Latest Kaiser Health News Stories
As of Wednesday, the ongoing KHN-Guardian project is investigating 3,248 deaths of U.S. health workers in the fight against covid-19. Today we add three profiles, including a nurse practitioner who rotated among Baltimore schools and a geriatrics nurse who took every precaution against covid. Our interactive database investigates the question: Did they have to die?
As covid patients flood California emergency rooms, hospitals are increasingly desperate to find enough staffers to care for them all. But some nurses worry hospitals will use the pandemic as an excuse to permanently roll back their hard-won nurse-patient ratios.
Months after President Donald Trump credited monoclonal antibody therapy for his quick recovery from covid-19, only a trickle of the product has found its way into regular people. While hundreds of thousands of vials sit unused, sick patients who might benefit from early treatment have been left on their own to vie for access.
Several large business groups, including health industry organizations, are cutting off contributions to Republicans who voted against the certification of Joe Biden’s election even after riots shut down the Capitol on Jan. 6. Meanwhile, the outgoing Trump administration not only approved a Medicaid block grant for Tennessee, but also made it difficult for the incoming Biden administration to undo. Joanne Kenen of Politico, Margot Sanger-Katz of The New York Times and Kimberly Leonard of Business Insider join KHN’s Julie Rovner to discuss these issues and more. Plus, Rovner interviews KHN’s Victoria Knight about the latest KHN-NPR “Bill of the Month” episode.
Doctors say some patients, and even medical staff members, don’t know where to go to be vaccinated against covid-19.
Many front-line health workers who have faced a perpetual lack of PPE and inconsistent safety measures believe the government and their employers have failed to protect them from covid-19.
The wealthy corporation that owns Chicago’s Mercy Hospital says it must close the hospital because it’s losing money. A government board says no. The corporation still has the upper hand.
Former health care executive Wendell Potter said, “What I used to do for a living was mislead people into thinking that we had the best health care system in the world.” Now, Potter is a health care whistleblower and spent part of 2020 publishing high-profile apologies for the work he used to do.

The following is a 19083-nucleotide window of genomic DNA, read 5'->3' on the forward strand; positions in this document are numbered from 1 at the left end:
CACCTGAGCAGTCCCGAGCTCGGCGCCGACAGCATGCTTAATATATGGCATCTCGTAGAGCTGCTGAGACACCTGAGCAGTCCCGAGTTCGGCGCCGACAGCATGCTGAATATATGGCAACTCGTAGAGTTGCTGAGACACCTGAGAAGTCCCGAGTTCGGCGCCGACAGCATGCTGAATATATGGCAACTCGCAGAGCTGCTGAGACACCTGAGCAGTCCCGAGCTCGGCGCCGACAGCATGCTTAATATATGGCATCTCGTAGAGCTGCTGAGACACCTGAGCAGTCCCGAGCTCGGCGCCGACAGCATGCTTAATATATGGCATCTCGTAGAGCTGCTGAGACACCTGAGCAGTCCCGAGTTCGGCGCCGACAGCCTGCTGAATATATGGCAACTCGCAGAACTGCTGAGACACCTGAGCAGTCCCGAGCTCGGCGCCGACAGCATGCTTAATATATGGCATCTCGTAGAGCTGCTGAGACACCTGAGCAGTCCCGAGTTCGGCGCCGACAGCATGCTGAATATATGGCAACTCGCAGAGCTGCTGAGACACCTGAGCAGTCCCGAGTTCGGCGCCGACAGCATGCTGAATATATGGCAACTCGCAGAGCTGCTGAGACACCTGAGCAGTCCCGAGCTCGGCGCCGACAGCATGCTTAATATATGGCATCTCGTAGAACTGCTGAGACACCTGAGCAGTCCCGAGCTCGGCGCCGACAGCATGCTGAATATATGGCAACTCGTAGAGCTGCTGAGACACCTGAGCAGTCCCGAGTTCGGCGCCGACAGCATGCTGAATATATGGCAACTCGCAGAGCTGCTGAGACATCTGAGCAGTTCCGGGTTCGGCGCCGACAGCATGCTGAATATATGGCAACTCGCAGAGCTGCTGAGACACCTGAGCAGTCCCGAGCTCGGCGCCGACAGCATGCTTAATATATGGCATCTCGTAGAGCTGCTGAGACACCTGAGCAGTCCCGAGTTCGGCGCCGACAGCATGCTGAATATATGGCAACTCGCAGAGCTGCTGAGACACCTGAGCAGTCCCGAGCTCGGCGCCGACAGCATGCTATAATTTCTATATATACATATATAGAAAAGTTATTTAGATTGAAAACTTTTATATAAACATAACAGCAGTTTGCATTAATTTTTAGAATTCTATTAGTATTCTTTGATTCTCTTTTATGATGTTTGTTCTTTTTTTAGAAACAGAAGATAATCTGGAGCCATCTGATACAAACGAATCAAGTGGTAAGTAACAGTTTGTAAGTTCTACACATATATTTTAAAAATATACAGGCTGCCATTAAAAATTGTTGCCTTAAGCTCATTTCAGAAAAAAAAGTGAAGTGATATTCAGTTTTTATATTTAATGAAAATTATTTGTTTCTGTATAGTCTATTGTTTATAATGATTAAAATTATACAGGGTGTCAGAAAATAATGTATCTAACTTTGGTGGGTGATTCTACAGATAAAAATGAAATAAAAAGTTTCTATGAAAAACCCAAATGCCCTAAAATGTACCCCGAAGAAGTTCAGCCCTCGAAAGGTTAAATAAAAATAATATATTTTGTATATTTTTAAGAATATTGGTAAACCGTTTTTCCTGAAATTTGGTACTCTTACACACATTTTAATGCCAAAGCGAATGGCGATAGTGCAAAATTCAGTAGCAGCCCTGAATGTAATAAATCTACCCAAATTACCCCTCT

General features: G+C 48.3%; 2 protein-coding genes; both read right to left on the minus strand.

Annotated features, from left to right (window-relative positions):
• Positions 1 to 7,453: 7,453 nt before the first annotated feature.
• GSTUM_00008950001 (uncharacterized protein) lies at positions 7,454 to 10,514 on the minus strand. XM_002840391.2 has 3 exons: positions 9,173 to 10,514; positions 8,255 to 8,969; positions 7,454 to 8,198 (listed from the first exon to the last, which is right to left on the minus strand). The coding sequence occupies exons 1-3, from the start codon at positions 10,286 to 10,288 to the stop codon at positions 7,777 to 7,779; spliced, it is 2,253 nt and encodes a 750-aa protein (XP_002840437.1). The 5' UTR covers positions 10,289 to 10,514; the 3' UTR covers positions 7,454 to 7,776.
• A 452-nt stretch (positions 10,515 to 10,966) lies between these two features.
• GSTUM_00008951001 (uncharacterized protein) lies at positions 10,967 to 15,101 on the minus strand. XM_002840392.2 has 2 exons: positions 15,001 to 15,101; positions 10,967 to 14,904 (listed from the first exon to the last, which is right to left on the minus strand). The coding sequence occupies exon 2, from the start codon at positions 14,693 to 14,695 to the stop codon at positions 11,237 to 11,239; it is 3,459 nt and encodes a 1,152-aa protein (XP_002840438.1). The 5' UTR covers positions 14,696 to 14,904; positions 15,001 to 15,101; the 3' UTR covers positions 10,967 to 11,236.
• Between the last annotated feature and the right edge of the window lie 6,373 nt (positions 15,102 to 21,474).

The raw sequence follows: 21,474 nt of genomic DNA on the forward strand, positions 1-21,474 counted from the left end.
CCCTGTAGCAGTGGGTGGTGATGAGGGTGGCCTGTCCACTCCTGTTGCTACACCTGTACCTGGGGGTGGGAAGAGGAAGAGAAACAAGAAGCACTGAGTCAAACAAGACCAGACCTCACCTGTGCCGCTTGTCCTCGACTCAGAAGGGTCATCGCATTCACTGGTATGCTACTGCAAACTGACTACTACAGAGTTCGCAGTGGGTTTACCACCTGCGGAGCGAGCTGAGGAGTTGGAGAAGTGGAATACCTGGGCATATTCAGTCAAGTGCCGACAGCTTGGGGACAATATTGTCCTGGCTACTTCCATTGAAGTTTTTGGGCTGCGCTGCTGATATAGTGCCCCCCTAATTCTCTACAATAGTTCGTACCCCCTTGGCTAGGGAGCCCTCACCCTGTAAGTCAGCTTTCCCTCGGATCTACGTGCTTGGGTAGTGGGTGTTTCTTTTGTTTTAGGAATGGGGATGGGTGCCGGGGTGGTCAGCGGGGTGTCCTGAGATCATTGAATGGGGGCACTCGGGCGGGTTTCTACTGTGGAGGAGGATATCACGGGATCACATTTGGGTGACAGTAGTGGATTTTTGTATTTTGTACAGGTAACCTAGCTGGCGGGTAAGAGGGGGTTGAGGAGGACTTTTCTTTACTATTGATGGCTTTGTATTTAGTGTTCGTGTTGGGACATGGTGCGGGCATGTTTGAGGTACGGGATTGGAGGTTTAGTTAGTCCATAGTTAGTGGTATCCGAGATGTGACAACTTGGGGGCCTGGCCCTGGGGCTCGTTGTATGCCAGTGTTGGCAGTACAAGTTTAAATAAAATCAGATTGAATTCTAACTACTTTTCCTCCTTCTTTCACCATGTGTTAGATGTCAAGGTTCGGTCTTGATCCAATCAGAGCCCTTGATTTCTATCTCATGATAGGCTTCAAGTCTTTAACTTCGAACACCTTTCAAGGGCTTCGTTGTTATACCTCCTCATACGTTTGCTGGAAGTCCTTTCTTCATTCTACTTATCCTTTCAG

More than two dozen people who have received the new covid vaccines in U.S. hospitals and health centers suffered anaphylaxis, a potentially fatal allergic reaction. While such severe reactions are rare, experts warn that the drugstores and drive-thru clinics considered integral to the vaccine rollout must be prepared.
The oxygen delivery infrastructure is crumbling under pressure in Los Angeles and other covid hot spots, jeopardizing patients’ access to precious air and limiting hospital turnover.
T.K. Dutes — a former nurse who is now a radio host and podcast-maker — interviewed ‘An Arm and a Leg’ host Dan Weissmann about what he learned in 2020, and what’s ahead for the show.
Las personas de color representan aproximadamente el 65% de las muertes en los casos en los que hay datos registrados de raza y etnia.
Covid-19 has taken an outsize toll on Black and Hispanic Americans — and those disparities extend to medical workers.
Yolanda Coar was 40 when she died of COVID-19 in August 2020 in Augusta, Georgia. She was also a nurse manager, and one of nearly 3,000 frontline workers who have died in the U.S. fighting this virus, according to an exclusive investigation by The Guardian and KHN.
At least 2,900 health workers have died since the pandemic began. Many were minorities with the highest levels of patient contact.
A gynecologist in Carlsbad, New Mexico, tested the 60-year-old grandmother for various sexually transmitted infections without her knowledge. Her share of the lab fee was more than $3,000.
A UCSF emergency room physician reflects on California’s response to COVID-19 and on lessons learned — or not — as the coronavirus makes its second devastating surge.
Howard University Hospital officials are eager to get their 1,900 employees vaccinated, but so far few are showing up.
As some patients linger near death, staffers at Los Angeles County+USC Medical Center seek ways to expand capacity for a surge of cases that isn’t letting up.
Family members and health care workers say the statistic of 300,000 lost Americans cannot capture their grief or anger at the apathy they’ve encountered from those who minimize the dangers of the coronavirus. “The numbers do not reflect that these were people,” said Brian Walter, who lost his father.